Foreclosure process a ‘mess,’ J.P. Morgan CEO says

The following article is brought to you by Alistair Barr at MarketWatch.

SAN FRANCISCO (MarketWatch) — J.P. Morgan Chase & Co. Chief Executive Jamie Dimon said Friday that the foreclosure process is a “mess” that’s cost the financial-services giant a lot of money.

Dimon also said litigation over troubled mortgage securities is “going to be a long, ugly mess,” but won’t be “life-threatening” for J.P. Morgan.

J.P. Morgan reported better-than-expected fourth-quarter profit on Friday, partly helped by lower loan-loss provisions as nonperforming assets decline.

However, the lingering effects of the housing bust are still rippling through the banking sector.

Last year, a controversy erupted over so-called robo-signers, who are employees of mortgage lenders or servicers who sign affidavits supporting foreclosures that have to be cleared by judges in many states.

With so many foreclosures to process, there’s concern that such affidavits are signed without verifying whether loan documents and other records have the correct information. The integrity of the process is a key component in how judges in some states decide that people’s houses can be taken and given back to the bank.

The controversy led to big banks halting foreclosures for several months. This has slowed down efforts to deal with the mountain of trouble mortgages that are still out there. It’s also sparked concern that banks will have to spend more money getting distressed properties through the foreclosure process.

“It is a big mess, it has cost us a lot of money,” Dimon said Friday during a conference call with analysts. “Unfortunately, the only way to do it right is name by name by name.”

“We will do as many as we can. There is a lot of paperwork. The paperwork is different in every single state,” Dimon added, according to a transcript of the call.

“There were multiple checks and balances and there may be mistakes made in the foreclosure process, but they are very few and boy, when we find them, we try to make up for them right away,” the CEO said.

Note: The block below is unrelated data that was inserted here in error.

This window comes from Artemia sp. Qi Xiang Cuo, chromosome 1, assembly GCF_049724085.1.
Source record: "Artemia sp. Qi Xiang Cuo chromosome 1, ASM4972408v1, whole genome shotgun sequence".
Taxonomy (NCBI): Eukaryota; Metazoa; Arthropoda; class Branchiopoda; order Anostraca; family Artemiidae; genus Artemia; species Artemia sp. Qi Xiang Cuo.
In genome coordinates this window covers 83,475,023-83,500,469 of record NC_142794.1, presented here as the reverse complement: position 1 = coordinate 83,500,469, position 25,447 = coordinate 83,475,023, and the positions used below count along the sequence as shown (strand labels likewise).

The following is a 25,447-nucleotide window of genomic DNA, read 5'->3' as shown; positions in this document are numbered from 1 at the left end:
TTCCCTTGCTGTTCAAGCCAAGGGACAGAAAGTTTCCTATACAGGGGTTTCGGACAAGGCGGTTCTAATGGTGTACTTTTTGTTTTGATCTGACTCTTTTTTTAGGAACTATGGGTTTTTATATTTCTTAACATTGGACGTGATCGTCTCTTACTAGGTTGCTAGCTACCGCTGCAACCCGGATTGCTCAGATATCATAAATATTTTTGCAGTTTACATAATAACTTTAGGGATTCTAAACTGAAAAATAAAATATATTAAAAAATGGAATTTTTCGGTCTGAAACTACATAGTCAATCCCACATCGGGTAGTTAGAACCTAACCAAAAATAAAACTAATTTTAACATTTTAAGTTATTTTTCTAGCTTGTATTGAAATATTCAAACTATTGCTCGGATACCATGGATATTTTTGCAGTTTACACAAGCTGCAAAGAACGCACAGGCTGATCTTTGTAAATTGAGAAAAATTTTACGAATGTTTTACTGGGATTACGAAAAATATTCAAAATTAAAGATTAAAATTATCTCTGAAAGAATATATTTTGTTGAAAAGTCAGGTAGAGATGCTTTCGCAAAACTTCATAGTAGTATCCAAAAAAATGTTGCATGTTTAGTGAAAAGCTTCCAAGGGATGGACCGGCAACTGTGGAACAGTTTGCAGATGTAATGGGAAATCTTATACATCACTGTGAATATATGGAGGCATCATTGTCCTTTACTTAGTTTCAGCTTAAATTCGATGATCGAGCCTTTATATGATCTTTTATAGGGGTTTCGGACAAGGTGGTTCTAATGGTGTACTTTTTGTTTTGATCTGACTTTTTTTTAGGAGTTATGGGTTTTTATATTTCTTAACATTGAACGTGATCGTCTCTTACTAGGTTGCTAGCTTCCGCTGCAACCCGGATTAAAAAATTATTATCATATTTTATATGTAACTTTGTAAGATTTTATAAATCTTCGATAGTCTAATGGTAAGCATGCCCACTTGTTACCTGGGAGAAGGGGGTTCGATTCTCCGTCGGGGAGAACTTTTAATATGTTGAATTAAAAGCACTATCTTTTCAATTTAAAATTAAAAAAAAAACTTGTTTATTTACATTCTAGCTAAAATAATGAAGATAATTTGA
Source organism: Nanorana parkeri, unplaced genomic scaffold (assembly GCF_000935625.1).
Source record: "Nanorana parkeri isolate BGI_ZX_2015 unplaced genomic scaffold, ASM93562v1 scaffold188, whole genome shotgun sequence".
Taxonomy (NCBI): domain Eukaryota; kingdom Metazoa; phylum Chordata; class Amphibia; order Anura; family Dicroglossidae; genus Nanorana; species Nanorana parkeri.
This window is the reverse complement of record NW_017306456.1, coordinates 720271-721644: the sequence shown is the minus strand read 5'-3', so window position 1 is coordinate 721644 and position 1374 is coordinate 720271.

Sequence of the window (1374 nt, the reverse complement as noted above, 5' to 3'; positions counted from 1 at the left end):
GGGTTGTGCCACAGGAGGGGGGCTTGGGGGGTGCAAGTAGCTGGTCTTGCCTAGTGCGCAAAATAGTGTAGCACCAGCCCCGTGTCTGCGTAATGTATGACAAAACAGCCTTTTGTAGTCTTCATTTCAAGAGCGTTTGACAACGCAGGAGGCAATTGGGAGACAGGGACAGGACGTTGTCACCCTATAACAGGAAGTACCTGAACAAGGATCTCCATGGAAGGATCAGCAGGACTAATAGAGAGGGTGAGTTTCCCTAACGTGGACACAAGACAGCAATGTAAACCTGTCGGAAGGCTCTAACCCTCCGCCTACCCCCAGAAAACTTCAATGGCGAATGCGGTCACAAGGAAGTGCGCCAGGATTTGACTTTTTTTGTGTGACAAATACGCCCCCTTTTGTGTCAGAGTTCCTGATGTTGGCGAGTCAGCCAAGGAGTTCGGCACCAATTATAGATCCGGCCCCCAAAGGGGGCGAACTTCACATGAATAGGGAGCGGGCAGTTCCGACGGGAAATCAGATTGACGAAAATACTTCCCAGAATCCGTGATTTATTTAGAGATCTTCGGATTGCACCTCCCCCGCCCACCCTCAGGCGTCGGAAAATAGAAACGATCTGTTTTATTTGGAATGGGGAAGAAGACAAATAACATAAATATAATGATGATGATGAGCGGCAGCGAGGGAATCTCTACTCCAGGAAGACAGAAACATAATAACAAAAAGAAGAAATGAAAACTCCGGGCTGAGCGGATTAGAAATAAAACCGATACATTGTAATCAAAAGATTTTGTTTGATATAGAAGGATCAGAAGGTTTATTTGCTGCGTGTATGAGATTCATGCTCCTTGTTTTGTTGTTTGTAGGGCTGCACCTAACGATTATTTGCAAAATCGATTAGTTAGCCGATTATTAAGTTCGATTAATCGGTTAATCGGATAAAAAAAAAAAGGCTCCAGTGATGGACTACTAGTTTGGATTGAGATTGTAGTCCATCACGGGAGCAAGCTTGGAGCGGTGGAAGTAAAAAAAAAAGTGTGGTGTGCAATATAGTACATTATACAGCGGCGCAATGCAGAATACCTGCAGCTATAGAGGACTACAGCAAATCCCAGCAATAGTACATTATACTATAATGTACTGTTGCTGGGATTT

Putbacks

Like other big banks, J.P. Morgan is also dealing with so-called mortgage putbacks. These happen when investors in mortgage-backed securities demand that originators buy back faulty loans at their original value.

This can leave banks with heavy losses. Bank of America Corp. has been hit particularly hard by the trend.

J.P. Morgan has set aside litigation reserves to cover the cost of putback disputes, Dimon noted on Friday.

“It is going to be years before this plays out,” the CEO warned. “And this litigation is going to be fought almost securitization by securitization. There is almost no other way to do it.”

“It is going to be a long, ugly mess,” he added. “The important thing is it is not going to be life-threatening to J.P. Morgan.”

Since Jamie Dimon says the opposite of the truth, I’m assuming that this will be life-threatening to J.P. Morgan. This is a “MESS” Mr. Dimon that the Big Banks created, in their greed to take from their fellow man, be it the taxpayer, the investor, or the homeowner.

Don’t confuse yourself Mr. Dimon there were LOTS of mistakes done by your bank, it hasn’t cost your bank lots of money Mr. Dimon, it has cost the taxpayers lots of money. The Big Banks refuse to do what is right, and only do what is right once they are caught.

Mr. Dimon if you have any aspirations towards a political field or a public future, you need to man up, and make right what your bank has done to its fellow man and quit lying like you made a few foreclosure mistakes. Your bank and many other banks made thousands of promises to families to get them into bad loans, i.e. predatory loans, with absolutely no regard to making right the promises made to families. You have lied and stolen from families, even using government modifications that are suppose to help families to hold families loans ransom before ultimately attempting foreclosure on them. The bottom line is banks make more money foreclosing on families and collecting the insurance then doing what is right.

Mr. Dimon, again, you have created your own ‘MESS’, so man up and do what is right, and quit stealing from your fellowman!

I’m still waiting . . .

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